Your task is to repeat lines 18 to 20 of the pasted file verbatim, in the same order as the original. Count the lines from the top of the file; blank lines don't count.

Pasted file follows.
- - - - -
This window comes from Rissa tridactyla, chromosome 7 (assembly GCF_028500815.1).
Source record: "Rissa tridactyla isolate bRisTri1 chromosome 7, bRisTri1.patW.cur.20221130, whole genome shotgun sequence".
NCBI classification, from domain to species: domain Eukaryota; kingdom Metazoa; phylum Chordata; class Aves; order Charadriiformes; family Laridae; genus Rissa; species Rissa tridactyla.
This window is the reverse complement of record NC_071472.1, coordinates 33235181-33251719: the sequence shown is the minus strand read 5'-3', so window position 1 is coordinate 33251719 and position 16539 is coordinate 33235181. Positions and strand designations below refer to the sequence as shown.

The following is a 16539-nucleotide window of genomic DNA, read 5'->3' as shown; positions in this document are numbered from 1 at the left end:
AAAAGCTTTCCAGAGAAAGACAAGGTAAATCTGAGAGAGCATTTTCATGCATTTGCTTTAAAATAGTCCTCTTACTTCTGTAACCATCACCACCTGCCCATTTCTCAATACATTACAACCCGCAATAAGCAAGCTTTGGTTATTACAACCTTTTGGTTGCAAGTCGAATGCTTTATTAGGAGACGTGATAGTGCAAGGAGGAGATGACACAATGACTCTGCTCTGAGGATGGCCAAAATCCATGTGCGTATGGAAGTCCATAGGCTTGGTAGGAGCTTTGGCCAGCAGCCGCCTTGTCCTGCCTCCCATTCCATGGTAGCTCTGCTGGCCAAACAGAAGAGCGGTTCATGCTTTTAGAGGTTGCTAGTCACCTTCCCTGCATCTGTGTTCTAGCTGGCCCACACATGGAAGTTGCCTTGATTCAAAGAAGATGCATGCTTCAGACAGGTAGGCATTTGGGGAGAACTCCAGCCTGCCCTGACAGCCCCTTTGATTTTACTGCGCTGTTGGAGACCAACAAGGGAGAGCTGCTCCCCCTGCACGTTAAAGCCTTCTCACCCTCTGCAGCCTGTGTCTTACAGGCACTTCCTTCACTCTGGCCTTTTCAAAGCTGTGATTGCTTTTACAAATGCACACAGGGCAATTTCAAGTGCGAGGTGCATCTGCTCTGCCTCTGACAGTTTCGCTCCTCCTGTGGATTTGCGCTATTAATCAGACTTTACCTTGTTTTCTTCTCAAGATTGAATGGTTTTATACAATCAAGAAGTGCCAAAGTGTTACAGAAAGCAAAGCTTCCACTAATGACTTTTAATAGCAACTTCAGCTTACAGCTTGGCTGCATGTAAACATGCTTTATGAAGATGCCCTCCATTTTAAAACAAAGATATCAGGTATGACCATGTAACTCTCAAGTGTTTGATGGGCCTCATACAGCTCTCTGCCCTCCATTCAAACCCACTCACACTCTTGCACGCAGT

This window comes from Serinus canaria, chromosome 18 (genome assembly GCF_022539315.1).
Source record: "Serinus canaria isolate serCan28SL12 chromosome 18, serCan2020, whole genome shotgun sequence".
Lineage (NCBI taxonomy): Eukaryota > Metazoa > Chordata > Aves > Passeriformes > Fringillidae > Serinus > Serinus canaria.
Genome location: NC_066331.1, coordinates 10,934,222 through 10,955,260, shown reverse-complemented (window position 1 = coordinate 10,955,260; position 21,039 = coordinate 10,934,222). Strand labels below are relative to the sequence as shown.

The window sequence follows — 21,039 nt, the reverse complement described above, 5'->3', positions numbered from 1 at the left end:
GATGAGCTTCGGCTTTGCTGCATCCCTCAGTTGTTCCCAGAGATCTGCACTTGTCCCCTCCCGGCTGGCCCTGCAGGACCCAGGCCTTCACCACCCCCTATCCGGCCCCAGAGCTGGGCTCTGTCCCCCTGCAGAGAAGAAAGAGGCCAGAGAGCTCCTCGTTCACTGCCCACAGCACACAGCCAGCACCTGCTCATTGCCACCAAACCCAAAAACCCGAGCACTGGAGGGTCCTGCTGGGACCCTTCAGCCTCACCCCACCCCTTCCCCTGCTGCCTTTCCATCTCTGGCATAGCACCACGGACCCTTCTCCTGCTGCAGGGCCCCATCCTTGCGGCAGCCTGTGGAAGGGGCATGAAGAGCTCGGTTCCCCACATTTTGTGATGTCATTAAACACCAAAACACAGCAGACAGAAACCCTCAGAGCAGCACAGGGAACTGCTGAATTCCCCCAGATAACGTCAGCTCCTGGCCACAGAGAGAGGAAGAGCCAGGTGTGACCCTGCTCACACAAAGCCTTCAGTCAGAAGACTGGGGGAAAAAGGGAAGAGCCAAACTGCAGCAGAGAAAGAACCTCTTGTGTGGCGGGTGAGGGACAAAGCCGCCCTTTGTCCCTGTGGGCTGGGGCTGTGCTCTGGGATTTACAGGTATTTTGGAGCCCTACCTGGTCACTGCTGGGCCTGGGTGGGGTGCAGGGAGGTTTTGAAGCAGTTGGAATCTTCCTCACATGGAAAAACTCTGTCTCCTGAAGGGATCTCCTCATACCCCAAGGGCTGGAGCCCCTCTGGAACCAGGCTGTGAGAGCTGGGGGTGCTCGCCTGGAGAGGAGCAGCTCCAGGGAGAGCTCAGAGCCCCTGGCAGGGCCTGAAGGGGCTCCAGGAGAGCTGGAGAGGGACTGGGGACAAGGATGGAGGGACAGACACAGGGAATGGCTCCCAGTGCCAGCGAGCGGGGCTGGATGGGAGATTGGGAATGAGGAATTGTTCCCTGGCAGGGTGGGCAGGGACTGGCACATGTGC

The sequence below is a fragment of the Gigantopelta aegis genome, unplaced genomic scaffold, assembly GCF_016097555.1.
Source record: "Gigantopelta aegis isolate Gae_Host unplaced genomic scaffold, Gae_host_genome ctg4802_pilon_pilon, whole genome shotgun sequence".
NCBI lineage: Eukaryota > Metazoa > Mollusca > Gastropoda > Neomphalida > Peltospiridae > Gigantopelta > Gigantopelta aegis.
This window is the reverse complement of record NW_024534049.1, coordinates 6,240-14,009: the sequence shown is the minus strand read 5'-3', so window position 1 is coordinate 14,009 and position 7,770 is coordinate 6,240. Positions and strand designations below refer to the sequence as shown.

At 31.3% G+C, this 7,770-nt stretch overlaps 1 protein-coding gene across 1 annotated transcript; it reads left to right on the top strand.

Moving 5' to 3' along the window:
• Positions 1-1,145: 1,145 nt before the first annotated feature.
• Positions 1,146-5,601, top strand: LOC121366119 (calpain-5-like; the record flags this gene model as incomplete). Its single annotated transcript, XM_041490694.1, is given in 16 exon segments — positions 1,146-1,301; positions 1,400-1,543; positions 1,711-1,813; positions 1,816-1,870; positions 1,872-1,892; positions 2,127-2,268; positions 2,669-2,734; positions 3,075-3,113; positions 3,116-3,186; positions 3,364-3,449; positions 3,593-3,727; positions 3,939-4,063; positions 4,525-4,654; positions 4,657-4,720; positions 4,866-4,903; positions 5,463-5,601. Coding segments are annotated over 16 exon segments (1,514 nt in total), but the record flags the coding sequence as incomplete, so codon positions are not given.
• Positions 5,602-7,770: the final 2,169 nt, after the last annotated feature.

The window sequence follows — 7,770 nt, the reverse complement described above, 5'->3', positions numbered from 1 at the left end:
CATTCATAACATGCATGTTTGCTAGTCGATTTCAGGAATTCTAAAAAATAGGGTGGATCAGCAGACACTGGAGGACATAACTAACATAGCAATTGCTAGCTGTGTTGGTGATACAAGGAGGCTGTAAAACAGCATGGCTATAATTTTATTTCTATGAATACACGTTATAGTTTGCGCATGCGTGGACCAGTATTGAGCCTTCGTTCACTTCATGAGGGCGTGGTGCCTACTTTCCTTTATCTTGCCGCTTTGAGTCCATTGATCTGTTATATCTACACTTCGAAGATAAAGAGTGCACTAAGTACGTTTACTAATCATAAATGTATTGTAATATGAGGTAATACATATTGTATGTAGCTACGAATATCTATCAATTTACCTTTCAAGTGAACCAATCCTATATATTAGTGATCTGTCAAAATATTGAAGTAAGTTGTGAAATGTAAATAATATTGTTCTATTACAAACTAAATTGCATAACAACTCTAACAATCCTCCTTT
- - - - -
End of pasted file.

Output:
Moving 5' to 3' along the window:
• Positions 1-1,145: 1,145 nt before the first annotated feature.
• Positions 1,146-5,601, top strand: LOC121366119 (calpain-5-like; the record flags this gene model as incomplete). Its single annotated transcript, XM_041490694.1, is given in 16 exon segments — positions 1,146-1,301; positions 1,400-1,543; positions 1,711-1,813; positions 1,816-1,870; positions 1,872-1,892; positions 2,127-2,268; positions 2,669-2,734; positions 3,075-3,113; positions 3,116-3,186; positions 3,364-3,449; positions 3,593-3,727; positions 3,939-4,063; positions 4,525-4,654; positions 4,657-4,720; positions 4,866-4,903; positions 5,463-5,601. Coding segments are annotated over 16 exon segments (1,514 nt in total), but the record flags the coding sequence as incomplete, so codon positions are not given.